America Has More Trained STEM Graduates Than STEM Job Openings

Additional foreign high-tech workers not needed

May 07, 2013, 10:45 ET from Center for Immigration Studies

WASHINGTON, May 7, 2013 /PRNewswire-USNewswire/ -- The supply of trained graduates in the fields of science, technology, engineering, and math (STEM) exceeds the number hired, and will into the foreseeable future, finds a new Center for Immigration Studies report. This new report coincides with Congress' consideration of the Rubio-Schumer immigration bill which reflects the push by tech firms to bring more H-1B temporary workers, and other STEM workers, into the United States job market.


Every year the United States welcomes more than 1 million new permanent residents, plus more than 100,000 new H-1B workers; the latter group competes primarily in the IT field with resident workers. The analysis provided by Center fellow David North shows future trends for STEM workers: "there will be three new high-tech degree holders for every two high-tech job openings for the period 2010-2020, even if employers restricted their hiring to new grads only." The report stresses that policy discussion should be focused on the total supply of STEM workers and the total need for such workers, not the number of new graduates.

"There is absolutely no need for more foreign 'high-skilled' labor," notes Mr. North. "Big business ignores the reality in order to flood the labor market with low-cost labor. Sadly, it also displaces resident workers and depresses wages."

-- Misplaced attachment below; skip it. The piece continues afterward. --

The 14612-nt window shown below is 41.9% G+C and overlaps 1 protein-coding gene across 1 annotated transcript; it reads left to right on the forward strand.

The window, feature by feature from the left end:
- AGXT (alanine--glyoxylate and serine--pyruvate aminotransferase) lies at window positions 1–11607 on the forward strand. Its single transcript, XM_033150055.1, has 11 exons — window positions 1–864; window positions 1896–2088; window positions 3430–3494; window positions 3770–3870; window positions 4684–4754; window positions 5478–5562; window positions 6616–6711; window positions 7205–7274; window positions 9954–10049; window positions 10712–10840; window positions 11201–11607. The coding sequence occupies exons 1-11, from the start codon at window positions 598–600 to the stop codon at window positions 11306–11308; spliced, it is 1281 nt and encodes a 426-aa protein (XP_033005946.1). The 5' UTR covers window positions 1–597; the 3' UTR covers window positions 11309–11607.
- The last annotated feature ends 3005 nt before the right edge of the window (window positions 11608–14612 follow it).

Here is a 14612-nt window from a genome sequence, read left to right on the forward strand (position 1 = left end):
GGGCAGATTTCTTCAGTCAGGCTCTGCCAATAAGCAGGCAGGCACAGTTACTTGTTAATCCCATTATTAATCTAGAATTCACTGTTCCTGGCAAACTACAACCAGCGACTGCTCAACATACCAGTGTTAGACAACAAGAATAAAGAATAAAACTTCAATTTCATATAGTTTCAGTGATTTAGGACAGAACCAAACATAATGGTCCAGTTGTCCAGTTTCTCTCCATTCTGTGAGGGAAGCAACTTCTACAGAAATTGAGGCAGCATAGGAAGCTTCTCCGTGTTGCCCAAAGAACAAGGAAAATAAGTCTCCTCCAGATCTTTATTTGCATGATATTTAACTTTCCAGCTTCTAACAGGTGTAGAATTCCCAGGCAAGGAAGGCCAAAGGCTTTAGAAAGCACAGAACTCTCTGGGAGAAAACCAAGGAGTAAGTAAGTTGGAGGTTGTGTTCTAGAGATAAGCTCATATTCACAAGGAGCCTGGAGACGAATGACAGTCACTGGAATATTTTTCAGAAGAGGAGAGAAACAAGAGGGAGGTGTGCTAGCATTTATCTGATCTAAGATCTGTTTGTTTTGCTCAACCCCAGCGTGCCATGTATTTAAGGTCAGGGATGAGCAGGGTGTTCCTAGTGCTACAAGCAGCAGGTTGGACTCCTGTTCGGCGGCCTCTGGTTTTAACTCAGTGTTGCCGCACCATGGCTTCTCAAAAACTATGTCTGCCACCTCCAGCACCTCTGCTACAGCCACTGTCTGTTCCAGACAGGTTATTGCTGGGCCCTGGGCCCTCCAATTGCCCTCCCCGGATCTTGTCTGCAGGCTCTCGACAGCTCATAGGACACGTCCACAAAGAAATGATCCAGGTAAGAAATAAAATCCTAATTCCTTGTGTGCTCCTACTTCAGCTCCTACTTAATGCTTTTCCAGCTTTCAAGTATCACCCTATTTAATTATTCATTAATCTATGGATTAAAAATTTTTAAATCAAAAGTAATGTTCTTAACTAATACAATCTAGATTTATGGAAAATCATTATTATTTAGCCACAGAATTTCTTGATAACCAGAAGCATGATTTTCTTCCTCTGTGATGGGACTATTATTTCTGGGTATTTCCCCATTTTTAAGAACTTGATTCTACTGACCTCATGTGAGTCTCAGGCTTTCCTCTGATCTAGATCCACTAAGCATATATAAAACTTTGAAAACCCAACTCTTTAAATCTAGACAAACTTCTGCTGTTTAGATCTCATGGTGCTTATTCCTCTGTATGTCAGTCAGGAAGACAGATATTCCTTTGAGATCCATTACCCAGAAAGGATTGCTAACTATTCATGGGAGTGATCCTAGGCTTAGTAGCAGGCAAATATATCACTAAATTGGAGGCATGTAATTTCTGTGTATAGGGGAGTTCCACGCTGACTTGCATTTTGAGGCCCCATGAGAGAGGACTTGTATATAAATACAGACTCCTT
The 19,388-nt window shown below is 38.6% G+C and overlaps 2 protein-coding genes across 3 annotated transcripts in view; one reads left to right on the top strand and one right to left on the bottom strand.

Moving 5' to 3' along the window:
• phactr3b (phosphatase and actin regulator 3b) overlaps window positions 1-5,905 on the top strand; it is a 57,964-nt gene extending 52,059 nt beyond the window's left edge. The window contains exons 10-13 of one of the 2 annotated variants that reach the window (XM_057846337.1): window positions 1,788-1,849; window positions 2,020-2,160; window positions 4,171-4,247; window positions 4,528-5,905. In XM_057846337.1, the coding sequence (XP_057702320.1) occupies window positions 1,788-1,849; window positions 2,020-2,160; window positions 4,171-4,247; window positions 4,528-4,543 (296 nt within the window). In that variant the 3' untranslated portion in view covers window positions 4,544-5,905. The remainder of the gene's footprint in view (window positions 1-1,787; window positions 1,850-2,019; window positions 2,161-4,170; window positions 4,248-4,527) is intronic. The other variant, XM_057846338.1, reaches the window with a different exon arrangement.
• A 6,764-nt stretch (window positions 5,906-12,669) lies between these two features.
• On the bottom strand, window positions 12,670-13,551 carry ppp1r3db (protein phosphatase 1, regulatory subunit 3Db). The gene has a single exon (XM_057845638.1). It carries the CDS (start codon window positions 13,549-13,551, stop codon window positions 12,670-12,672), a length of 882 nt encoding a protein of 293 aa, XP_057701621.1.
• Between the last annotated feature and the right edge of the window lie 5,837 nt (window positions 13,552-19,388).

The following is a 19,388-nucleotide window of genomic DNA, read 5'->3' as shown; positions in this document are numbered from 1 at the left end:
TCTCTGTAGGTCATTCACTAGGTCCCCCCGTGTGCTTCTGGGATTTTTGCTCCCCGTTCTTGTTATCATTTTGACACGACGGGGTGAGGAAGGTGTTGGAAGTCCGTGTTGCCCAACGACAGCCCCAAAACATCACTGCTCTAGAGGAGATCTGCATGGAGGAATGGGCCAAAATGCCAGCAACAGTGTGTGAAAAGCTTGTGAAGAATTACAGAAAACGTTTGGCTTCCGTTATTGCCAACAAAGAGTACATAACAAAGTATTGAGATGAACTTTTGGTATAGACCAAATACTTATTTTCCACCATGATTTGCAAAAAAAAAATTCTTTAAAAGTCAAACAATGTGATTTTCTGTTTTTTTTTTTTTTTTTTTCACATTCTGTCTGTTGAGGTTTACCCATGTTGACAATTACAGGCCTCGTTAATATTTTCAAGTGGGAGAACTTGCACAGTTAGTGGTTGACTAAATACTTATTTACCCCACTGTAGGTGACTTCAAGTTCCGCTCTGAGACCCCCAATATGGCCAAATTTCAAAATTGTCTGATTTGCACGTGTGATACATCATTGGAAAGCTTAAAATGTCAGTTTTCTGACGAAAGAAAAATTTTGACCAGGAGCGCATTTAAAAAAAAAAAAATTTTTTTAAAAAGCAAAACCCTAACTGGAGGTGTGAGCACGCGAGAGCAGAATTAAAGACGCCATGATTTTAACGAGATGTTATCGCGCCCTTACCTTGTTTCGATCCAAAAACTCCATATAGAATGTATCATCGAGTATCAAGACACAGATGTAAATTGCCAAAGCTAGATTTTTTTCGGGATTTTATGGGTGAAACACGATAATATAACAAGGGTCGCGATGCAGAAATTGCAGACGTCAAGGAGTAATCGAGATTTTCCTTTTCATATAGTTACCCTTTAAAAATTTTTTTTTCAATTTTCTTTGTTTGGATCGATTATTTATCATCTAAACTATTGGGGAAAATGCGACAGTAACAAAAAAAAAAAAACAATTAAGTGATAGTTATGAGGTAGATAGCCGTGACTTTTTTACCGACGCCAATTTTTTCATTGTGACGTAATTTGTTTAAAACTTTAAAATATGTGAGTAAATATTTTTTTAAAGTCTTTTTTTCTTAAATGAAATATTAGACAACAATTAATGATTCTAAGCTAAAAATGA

The entire document can be found at:

The report notes that were there, in fact, a skills shortage in the computer and math occupations then wages would have risen; in fact, over an 11-year period census data show that hourly wages have risen at an annual average of only 18 cents a year, from $37.27 in 2000 to $39.24 in 2011.

View the Senate bill, CIS Senate testimony and commentary at:

The Center for Immigration Studies is an independent, non-partisan, non-profit research organization. Since its founding in 1985, the Center has pursued a single mission – providing immigration policymakers, the academic community, news media, and concerned citizens with reliable information about the social, economic, environmental, security, and fiscal consequences of legal and illegal immigration into the United States.

Contact: Marguerite Telford

SOURCE Center for Immigration Studies